Dan Krane (Advisor), Jeffrey Peters (Advisor), John Stireman (Committee Member)
Master of Science (MS)
The ability to disperse over long distances can result in a high propensity for colonizing new geographic regions and lead to lineage diversification via allopatric speciation. However, high vagility can also result in gene flow between otherwise allopatric populations, and in some cases, parapatric or divergence-with-gene-flow models of speciation might be more applicable to widely distributed lineages. Here, I used five nuclear introns and the mitochondrial control region to examine divergence, gene flow, and phylogenetic relationships within a cosmopolitan lineage comprising six species, the blue-winged ducks (genus Anas), which inhabit all continents except Antarctica. I found two primary sub-lineages, the globally-distributed shoveler group and the New World blue-winged/cinnamon teal group. The blue-winged/cinnamon sub-lineage is composed of sister taxa from North America and South America that are characterized by parapatric distributions and low to moderate levels of gene flow. In contrast, my data support strict allopatry for most pairwise comparisons within the shovelers. However, I found evidence of gene flow from the migratory Holarctic northern shoveler (A. clypeata) and the more sedentary African Cape shoveler (A. smithii) into the Australasian shoveler (A. rhynchotis), supporting my hypothesis of intercontinental gene flow. Given the diverse mechanisms of speciation within this complex, the shovelers and blue-winged/cinnamon teals can serve as an effective model system for examining how the genome diverges under different evolutionary processes and how genetic variation is partitioned among highly dispersive taxa.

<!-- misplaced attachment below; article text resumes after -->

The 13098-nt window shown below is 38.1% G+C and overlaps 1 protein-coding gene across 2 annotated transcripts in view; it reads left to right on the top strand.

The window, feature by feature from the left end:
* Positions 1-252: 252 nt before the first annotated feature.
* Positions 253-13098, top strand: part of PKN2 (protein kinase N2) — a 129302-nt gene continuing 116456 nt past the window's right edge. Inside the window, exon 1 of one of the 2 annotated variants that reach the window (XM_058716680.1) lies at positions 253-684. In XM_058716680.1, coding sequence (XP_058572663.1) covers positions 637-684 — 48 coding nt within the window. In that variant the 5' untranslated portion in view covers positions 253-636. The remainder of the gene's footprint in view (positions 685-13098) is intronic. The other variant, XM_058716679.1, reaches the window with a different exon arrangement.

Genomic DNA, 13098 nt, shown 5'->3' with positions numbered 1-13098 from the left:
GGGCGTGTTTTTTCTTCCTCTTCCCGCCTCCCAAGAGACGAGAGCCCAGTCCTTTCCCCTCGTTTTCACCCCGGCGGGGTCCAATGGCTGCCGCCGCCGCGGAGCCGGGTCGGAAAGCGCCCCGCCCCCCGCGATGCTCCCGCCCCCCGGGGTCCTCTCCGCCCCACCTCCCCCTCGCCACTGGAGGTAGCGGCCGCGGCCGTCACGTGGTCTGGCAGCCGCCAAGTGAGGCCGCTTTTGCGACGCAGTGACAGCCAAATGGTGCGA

Department or Program
Department of Biological Sciences
Year Degree Awarded
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